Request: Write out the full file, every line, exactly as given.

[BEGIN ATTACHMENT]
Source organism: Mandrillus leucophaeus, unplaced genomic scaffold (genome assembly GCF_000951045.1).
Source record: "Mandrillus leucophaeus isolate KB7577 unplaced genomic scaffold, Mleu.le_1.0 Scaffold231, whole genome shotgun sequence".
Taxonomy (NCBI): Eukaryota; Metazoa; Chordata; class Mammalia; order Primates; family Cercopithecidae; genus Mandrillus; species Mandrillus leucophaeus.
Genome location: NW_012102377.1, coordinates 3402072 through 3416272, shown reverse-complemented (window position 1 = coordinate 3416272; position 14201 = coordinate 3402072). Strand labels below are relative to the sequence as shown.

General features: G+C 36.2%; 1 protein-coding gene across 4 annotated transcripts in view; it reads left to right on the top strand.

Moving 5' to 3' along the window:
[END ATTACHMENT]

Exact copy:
Source organism: Mandrillus leucophaeus, unplaced genomic scaffold (genome assembly GCF_000951045.1).
Source record: "Mandrillus leucophaeus isolate KB7577 unplaced genomic scaffold, Mleu.le_1.0 Scaffold231, whole genome shotgun sequence".
Taxonomy (NCBI): Eukaryota; Metazoa; Chordata; class Mammalia; order Primates; family Cercopithecidae; genus Mandrillus; species Mandrillus leucophaeus.
Genome location: NW_012102377.1, coordinates 3402072 through 3416272, shown reverse-complemented (window position 1 = coordinate 3416272; position 14201 = coordinate 3402072). Strand labels below are relative to the sequence as shown.

General features: G+C 36.2%; 1 protein-coding gene across 4 annotated transcripts in view; it reads left to right on the top strand.

Moving 5' to 3' along the window: